Babcock & Wilcox sees advantages in EPA rule delay

Delays in the imposition of a new U.S. Environmental Protection Agency rule may actually benefit The Babcock & Wilcox Co. (NYSE:BWC), a supplier of environmental control technologies and services to coal-fired power generators.

Brandon Bethards, B&W’s President and CEO, made that point during the company’s March 1 earnings call. On Dec. 30, 2011, a federal appeals court issued a stay on the Cross-State Air Pollution Rule (CSAPR), which was due to take effect Jan. 1 and control SO2 and NOx emissions in a number of eastern states.

“We understand that arguments are scheduled be heard by the court in April with a decision in late summer or fall of this year,” Bethards noted. “While we do not know what the outcome of this litigation will be the impact of deferring the timing of CSAPR regulation will be to push some [selective catalytic reduction] and scrubber work to later in the cycle, potentially extending the cycle from four to five years to five to seven years. In my opinion, this adjusted timeframe increases the likelihood that B&W may capture a larger portion of the opportunity that may have been otherwise unavailable to us with the prior schedule.”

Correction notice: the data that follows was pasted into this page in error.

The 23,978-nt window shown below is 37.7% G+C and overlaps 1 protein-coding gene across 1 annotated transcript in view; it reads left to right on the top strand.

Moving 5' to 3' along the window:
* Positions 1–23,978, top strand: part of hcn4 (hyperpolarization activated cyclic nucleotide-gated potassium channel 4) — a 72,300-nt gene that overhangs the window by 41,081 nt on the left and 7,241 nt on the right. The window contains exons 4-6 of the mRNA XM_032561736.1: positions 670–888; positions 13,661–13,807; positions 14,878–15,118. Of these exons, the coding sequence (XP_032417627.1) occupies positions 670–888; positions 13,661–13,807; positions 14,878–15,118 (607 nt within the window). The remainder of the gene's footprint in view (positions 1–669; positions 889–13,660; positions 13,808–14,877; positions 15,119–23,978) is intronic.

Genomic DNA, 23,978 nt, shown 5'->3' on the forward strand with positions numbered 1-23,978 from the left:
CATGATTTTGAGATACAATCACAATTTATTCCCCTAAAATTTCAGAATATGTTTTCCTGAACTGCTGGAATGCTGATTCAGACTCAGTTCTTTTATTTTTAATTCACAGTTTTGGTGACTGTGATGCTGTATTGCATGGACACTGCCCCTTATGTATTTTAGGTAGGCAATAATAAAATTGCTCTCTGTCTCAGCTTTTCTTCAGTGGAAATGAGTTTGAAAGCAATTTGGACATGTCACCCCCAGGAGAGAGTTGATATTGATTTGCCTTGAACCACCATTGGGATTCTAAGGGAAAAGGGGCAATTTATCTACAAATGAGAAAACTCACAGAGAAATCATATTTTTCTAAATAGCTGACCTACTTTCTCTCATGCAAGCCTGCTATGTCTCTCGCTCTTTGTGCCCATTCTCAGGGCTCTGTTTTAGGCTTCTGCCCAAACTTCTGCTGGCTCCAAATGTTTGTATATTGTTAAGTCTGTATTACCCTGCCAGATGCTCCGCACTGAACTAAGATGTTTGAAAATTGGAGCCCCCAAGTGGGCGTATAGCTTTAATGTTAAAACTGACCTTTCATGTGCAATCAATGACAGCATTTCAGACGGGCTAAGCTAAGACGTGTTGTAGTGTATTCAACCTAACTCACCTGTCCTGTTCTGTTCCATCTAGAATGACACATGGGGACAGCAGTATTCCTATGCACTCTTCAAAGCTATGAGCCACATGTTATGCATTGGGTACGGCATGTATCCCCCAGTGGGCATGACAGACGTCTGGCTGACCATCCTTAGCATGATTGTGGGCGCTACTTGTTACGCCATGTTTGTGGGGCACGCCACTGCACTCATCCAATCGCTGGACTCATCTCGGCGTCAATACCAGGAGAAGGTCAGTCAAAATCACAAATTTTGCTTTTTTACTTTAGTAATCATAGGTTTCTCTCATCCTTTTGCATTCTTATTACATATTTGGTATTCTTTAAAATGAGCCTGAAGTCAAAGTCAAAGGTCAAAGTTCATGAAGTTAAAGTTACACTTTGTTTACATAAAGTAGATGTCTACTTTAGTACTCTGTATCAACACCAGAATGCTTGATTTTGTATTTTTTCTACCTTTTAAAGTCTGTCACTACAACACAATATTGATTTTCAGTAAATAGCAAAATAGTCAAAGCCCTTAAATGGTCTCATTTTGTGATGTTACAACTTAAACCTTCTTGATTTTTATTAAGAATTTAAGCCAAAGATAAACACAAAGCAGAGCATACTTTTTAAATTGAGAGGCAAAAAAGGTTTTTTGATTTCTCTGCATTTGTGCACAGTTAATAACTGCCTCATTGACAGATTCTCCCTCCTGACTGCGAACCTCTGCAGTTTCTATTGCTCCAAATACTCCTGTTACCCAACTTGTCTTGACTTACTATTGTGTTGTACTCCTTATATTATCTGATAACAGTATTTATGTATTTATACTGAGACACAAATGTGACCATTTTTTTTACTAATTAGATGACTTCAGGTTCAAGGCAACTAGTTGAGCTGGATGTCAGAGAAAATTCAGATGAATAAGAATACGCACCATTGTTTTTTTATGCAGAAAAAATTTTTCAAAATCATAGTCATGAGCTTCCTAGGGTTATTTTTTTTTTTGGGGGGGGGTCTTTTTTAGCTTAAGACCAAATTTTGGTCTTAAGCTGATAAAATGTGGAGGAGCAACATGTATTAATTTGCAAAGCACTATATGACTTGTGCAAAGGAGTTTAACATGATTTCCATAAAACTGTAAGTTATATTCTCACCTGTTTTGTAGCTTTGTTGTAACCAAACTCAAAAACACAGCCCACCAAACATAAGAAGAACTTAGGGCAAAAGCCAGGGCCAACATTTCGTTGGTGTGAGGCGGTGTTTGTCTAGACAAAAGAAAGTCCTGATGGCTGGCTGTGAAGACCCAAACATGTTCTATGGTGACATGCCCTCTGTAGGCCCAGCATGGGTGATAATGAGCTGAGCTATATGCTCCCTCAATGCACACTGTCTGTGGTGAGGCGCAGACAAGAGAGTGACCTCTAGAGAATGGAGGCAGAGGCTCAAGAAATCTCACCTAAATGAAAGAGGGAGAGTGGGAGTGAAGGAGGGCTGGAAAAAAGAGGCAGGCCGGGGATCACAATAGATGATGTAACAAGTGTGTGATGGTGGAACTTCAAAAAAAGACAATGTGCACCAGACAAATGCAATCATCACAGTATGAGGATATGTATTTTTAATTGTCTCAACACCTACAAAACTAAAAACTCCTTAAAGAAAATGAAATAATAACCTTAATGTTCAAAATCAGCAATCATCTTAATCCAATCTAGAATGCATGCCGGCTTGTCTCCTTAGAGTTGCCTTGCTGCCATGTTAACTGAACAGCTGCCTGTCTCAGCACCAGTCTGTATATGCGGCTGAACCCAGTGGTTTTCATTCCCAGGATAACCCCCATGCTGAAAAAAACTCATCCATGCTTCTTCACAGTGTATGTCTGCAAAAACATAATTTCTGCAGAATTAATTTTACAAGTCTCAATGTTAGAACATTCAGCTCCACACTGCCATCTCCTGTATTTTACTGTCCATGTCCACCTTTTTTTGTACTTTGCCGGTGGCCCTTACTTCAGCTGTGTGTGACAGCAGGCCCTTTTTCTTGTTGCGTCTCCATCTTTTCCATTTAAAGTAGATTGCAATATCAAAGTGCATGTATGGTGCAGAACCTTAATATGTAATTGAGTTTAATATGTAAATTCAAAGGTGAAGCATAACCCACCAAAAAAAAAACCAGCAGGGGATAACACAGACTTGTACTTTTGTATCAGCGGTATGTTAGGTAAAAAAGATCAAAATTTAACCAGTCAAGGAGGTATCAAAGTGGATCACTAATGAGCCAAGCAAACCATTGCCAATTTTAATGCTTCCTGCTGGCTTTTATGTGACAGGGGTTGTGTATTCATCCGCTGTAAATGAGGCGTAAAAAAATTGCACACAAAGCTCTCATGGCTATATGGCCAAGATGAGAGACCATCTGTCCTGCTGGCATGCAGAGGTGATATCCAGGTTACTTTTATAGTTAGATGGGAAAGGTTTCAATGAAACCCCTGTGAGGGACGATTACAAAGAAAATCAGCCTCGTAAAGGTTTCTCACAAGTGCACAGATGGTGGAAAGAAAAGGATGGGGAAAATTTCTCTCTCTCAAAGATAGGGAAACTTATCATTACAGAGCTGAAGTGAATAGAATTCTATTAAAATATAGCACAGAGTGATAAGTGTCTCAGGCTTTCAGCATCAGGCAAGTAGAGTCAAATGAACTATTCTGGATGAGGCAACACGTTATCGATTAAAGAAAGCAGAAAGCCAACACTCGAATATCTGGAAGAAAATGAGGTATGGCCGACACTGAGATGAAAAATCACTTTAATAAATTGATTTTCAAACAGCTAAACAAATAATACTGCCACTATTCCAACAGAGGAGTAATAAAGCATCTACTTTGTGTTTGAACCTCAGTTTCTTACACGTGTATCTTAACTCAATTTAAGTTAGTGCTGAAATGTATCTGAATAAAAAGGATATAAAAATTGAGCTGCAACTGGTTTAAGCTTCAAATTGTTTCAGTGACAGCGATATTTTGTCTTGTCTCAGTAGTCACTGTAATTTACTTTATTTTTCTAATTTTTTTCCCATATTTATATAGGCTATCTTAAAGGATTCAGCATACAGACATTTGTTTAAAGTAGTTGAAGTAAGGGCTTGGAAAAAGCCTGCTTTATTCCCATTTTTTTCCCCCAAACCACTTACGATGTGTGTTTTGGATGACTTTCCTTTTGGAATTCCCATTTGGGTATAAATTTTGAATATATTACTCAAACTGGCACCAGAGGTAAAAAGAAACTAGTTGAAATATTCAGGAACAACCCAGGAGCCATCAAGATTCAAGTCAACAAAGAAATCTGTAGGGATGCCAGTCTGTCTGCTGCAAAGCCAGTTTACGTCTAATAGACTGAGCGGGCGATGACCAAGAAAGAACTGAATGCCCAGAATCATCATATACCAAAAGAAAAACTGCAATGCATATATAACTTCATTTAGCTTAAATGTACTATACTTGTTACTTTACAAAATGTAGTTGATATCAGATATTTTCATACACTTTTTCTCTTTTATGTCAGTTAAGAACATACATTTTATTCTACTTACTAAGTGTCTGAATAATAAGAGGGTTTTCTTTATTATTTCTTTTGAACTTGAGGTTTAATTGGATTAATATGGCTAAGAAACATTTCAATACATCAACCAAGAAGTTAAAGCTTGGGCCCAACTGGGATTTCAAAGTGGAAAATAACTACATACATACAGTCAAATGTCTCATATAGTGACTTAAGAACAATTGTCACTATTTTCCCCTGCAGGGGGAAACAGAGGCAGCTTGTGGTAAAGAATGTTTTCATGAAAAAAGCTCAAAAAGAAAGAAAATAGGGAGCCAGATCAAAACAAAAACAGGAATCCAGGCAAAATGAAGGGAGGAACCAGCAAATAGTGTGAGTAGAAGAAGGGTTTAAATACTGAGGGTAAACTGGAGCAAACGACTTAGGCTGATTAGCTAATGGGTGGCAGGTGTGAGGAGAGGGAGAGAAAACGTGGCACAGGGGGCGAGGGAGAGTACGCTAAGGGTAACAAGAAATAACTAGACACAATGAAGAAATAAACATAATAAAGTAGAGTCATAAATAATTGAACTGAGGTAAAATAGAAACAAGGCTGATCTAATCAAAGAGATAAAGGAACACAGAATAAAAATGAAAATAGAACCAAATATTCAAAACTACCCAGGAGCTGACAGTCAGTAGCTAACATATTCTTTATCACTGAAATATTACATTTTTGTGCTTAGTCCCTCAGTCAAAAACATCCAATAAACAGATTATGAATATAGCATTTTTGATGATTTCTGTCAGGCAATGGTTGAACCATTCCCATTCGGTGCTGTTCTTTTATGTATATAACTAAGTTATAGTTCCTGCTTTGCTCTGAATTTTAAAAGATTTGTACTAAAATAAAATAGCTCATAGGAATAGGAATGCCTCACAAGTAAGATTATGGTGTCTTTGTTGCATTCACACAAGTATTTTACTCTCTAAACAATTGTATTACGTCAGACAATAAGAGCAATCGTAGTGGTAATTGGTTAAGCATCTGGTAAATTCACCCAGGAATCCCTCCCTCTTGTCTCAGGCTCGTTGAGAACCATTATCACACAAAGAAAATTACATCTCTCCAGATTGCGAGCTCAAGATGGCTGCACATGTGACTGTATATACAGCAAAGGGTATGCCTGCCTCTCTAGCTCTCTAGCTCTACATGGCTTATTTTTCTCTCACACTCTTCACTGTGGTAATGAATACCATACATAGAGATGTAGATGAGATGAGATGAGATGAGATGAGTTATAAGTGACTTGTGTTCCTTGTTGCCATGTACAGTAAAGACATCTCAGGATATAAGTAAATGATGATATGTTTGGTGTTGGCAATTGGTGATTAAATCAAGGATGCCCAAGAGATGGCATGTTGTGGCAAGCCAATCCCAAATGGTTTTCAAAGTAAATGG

Also in December 2011, EPA issued the final Mercury and Air Toxic Standards (MATS). The most significant change in the final rules from the draft version was a change in the standard for measuring particulate matter, Bethards noted. The finalization of the rule goes a long way towards reducing regulatory uncertainty in the market and providing more information for utilities so they can make decisions on their compliance strategy and capital spending requirements, he added.

The B&W environmental capture team has been assessingestimated addressable market opportunity based on the MATS rules as finalized, Bethards told analysts. Because of the change to the previous draft in measuring particulate matter, B&W believes that in some situations, if a power generation unit is already equipped with an SCR, electrostatic precipitator and a scrubber, it may not need to convert to new mercury removal systems. “Rather the existing equipment as installed or with some engineered upgrades may be able to achieve the modified MATS emissions requirements,” he said. “Net-net this will likely reduce the required capital outlay by the utilities, but the technical requirements match very well to the core capabilities of B&W products and services offerings.”

Accordingly, B&W’s revised estimated addressable opportunity based on the current technical details of the regulations as finalized, will be somewhat lower than under the previous draft. Also, since B&W first identified an addressable market range, there has been a year’s worth of work awarded in the industry. After deducting the 2011 awards and adjusting for the new rules, the company’s latest review suggests a remaining addressable market opportunity, net of awarded work, of approximately $12bn to $18bn.